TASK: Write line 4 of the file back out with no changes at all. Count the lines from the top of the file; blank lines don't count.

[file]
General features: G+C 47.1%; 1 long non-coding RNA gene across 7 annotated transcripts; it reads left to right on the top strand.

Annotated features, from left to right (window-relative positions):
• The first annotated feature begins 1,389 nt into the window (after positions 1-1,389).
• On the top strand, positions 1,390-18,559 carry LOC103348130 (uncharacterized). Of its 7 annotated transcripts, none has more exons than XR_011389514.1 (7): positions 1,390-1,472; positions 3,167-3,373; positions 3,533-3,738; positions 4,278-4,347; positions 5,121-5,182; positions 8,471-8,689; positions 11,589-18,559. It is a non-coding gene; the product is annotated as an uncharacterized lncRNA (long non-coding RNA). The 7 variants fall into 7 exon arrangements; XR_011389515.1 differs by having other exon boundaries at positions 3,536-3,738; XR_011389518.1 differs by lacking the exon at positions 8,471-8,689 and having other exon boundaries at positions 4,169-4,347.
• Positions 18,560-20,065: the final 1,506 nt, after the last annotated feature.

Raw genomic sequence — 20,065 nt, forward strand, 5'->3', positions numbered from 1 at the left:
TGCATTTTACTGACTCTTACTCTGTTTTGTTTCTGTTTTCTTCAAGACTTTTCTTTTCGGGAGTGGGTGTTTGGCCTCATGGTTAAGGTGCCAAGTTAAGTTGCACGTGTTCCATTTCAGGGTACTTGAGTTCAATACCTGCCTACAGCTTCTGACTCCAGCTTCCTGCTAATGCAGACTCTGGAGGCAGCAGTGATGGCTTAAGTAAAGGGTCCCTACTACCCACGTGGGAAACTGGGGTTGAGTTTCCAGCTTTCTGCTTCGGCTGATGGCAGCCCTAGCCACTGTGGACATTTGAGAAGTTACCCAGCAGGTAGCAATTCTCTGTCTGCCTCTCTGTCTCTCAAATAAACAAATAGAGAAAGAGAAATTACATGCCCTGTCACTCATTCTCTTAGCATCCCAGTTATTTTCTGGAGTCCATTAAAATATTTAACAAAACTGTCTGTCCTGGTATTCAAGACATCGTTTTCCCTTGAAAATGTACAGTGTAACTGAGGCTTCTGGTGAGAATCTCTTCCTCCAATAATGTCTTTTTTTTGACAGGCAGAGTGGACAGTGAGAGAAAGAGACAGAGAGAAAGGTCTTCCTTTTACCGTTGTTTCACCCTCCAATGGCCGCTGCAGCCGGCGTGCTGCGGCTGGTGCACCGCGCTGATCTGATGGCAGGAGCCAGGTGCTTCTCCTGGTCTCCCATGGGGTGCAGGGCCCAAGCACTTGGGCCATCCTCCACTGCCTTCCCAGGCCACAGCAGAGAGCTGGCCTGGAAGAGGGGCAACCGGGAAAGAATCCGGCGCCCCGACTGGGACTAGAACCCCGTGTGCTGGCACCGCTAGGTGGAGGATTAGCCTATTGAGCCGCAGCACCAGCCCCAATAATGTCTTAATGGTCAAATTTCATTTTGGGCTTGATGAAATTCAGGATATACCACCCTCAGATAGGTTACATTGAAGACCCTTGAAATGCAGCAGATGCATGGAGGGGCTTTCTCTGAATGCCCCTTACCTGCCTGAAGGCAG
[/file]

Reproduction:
• On the top strand, positions 1,390-18,559 carry LOC103348130 (uncharacterized). Of its 7 annotated transcripts, none has more exons than XR_011389514.1 (7): positions 1,390-1,472; positions 3,167-3,373; positions 3,533-3,738; positions 4,278-4,347; positions 5,121-5,182; positions 8,471-8,689; positions 11,589-18,559. It is a non-coding gene; the product is annotated as an uncharacterized lncRNA (long non-coding RNA). The 7 variants fall into 7 exon arrangements; XR_011389515.1 differs by having other exon boundaries at positions 3,536-3,738; XR_011389518.1 differs by lacking the exon at positions 8,471-8,689 and having other exon boundaries at positions 4,169-4,347.